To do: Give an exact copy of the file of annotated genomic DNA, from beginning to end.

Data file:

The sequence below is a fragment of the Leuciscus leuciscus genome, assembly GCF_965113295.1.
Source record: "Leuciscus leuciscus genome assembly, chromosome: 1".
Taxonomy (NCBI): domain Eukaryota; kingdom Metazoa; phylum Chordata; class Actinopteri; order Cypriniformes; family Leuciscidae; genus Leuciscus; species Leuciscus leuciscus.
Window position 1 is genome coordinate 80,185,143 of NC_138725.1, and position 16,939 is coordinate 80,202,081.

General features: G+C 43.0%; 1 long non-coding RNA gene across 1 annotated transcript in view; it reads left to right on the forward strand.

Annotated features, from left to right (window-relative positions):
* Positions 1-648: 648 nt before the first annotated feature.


The sequence below is a fragment of the Leuciscus leuciscus genome, assembly GCF_965113295.1.
Source record: "Leuciscus leuciscus genome assembly, chromosome: 1".
Taxonomy (NCBI): domain Eukaryota; kingdom Metazoa; phylum Chordata; class Actinopteri; order Cypriniformes; family Leuciscidae; genus Leuciscus; species Leuciscus leuciscus.
Window position 1 is genome coordinate 80,185,143 of NC_138725.1, and position 16,939 is coordinate 80,202,081.

General features: G+C 43.0%; 1 long non-coding RNA gene across 1 annotated transcript in view; it reads left to right on the forward strand.

Annotated features, from left to right (window-relative positions):
* Positions 1-648: 648 nt before the first annotated feature.